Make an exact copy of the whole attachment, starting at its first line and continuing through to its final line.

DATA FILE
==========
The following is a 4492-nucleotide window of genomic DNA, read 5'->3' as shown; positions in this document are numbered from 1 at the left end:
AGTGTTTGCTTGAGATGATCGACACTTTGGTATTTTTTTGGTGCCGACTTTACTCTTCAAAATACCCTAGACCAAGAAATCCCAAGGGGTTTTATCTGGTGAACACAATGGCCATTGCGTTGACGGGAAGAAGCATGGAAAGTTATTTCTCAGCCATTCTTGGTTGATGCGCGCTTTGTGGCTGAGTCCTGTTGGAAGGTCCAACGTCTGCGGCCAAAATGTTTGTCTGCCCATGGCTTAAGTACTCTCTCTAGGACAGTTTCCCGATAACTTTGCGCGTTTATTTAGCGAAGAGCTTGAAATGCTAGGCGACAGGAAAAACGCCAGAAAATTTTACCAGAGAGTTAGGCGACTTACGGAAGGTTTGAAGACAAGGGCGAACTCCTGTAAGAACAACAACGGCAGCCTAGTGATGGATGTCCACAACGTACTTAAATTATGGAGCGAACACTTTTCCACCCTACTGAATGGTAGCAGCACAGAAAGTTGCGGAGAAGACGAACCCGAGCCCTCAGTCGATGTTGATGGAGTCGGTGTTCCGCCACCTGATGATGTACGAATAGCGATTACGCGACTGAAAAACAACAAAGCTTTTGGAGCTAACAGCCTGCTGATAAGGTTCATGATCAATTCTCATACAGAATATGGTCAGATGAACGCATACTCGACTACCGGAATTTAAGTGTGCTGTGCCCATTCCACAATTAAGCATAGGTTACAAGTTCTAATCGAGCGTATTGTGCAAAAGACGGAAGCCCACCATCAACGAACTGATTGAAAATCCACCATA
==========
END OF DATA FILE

The following is a 4492-nucleotide window of genomic DNA, read 5'->3' as shown; positions in this document are numbered from 1 at the left end:
AGTGTTTGCTTGAGATGATCGACACTTTGGTATTTTTTTGGTGCCGACTTTACTCTTCAAAATACCCTAGACCAAGAAATCCCAAGGGGTTTTATCTGGTGAACACAATGGCCATTGCGTTGACGGGAAGAAGCATGGAAAGTTATTTCTCAGCCATTCTTGGTTGATGCGCGCTTTGTGGCTGAGTCCTGTTGGAAGGTCCAACGTCTGCGGCCAAAATGTTTGTCTGCCCATGGCTTAAGTACTCTCTCTAGGACAGTTTCCCGATAACTTTGCGCGTTTATTTAGCGAAGAGCTTGAAATGCTAGGCGACAGGAAAAACGCCAGAAAATTTTACCAGAGAGTTAGGCGACTTACGGAAGGTTTGAAGACAAGGGCGAACTCCTGTAAGAACAACAACGGCAGCCTAGTGATGGATGTCCACAACGTACTTAAATTATGGAGCGAACACTTTTCCACCCTACTGAATGGTAGCAGCACAGAAAGTTGCGGAGAAGACGAACCCGAGCCCTCAGTCGATGTTGATGGAGTCGGTGTTCCGCCACCTGATGATGTACGAATAGCGATTACGCGACTGAAAAACAACAAAGCTTTTGGAGCTAACAGCCTGCTGATAAGGTTCATGATCAATTCTCATACAGAATATGGTCAGATGAACGCATACTCGACTACCGGAATTTAAGTGTGCTGTGCCCATTCCACAATTAAGCATAGGTTACAAGTTCTAATCGAGCGTATTGTGCAAAAGACGGAAGCCCACCATCAACGAACTGATTGAAAATCCACCATA